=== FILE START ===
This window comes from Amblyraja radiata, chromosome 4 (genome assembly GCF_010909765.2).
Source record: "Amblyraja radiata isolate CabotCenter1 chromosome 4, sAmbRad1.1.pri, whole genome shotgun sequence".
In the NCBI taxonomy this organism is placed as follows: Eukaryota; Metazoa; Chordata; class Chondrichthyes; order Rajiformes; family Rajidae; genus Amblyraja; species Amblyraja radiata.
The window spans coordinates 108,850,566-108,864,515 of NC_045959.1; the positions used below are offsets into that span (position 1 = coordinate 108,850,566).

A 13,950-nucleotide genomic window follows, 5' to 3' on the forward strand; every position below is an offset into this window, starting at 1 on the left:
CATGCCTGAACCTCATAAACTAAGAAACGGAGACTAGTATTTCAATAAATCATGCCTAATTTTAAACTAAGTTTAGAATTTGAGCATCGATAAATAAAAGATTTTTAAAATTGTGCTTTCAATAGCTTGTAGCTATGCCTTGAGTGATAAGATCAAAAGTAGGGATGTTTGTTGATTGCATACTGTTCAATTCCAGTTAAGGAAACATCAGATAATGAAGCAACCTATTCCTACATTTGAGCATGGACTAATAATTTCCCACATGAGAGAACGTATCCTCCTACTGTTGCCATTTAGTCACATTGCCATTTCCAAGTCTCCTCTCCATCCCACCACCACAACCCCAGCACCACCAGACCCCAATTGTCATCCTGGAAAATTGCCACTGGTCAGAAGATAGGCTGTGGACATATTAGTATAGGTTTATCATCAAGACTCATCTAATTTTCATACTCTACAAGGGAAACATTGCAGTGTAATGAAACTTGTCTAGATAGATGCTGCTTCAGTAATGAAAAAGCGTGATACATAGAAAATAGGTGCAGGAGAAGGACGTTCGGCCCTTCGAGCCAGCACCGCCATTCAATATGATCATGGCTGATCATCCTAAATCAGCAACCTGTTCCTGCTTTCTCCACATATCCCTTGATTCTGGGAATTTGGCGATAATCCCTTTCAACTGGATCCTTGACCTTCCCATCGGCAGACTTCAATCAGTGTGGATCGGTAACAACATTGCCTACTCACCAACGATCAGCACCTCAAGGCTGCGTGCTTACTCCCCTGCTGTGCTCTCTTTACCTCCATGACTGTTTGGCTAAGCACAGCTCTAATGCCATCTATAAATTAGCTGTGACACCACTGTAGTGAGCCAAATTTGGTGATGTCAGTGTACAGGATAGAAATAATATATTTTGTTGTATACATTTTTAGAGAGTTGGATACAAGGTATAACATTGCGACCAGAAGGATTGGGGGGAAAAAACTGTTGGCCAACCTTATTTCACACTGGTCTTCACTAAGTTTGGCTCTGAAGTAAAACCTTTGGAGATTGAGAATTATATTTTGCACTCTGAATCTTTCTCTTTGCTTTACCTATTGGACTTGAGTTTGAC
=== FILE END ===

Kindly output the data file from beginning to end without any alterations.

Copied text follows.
This window comes from Amblyraja radiata, chromosome 4 (genome assembly GCF_010909765.2).
Source record: "Amblyraja radiata isolate CabotCenter1 chromosome 4, sAmbRad1.1.pri, whole genome shotgun sequence".
In the NCBI taxonomy this organism is placed as follows: Eukaryota; Metazoa; Chordata; class Chondrichthyes; order Rajiformes; family Rajidae; genus Amblyraja; species Amblyraja radiata.
The window spans coordinates 108,850,566-108,864,515 of NC_045959.1; the positions used below are offsets into that span (position 1 = coordinate 108,850,566).

A 13,950-nucleotide genomic window follows, 5' to 3' on the forward strand; every position below is an offset into this window, starting at 1 on the left:
CATGCCTGAACCTCATAAACTAAGAAACGGAGACTAGTATTTCAATAAATCATGCCTAATTTTAAACTAAGTTTAGAATTTGAGCATCGATAAATAAAAGATTTTTAAAATTGTGCTTTCAATAGCTTGTAGCTATGCCTTGAGTGATAAGATCAAAAGTAGGGATGTTTGTTGATTGCATACTGTTCAATTCCAGTTAAGGAAACATCAGATAATGAAGCAACCTATTCCTACATTTGAGCATGGACTAATAATTTCCCACATGAGAGAACGTATCCTCCTACTGTTGCCATTTAGTCACATTGCCATTTCCAAGTCTCCTCTCCATCCCACCACCACAACCCCAGCACCACCAGACCCCAATTGTCATCCTGGAAAATTGCCACTGGTCAGAAGATAGGCTGTGGACATATTAGTATAGGTTTATCATCAAGACTCATCTAATTTTCATACTCTACAAGGGAAACATTGCAGTGTAATGAAACTTGTCTAGATAGATGCTGCTTCAGTAATGAAAAAGCGTGATACATAGAAAATAGGTGCAGGAGAAGGACGTTCGGCCCTTCGAGCCAGCACCGCCATTCAATATGATCATGGCTGATCATCCTAAATCAGCAACCTGTTCCTGCTTTCTCCACATATCCCTTGATTCTGGGAATTTGGCGATAATCCCTTTCAACTGGATCCTTGACCTTCCCATCGGCAGACTTCAATCAGTGTGGATCGGTAACAACATTGCCTACTCACCAACGATCAGCACCTCAAGGCTGCGTGCTTACTCCCCTGCTGTGCTCTCTTTACCTCCATGACTGTTTGGCTAAGCACAGCTCTAATGCCATCTATAAATTAGCTGTGACACCACTGTAGTGAGCCAAATTTGGTGATGTCAGTGTACAGGATAGAAATAATATATTTTGTTGTATACATTTTTAGAGAGTTGGATACAAGGTATAACATTGCGACCAGAAGGATTGGGGGGAAAAAACTGTTGGCCAACCTTATTTCACACTGGTCTTCACTAAGTTTGGCTCTGAAGTAAAACCTTTGGAGATTGAGAATTATATTTTGCACTCTGAATCTTTCTCTTTGCTTTACCTATTGGACTTGAGTTTGAC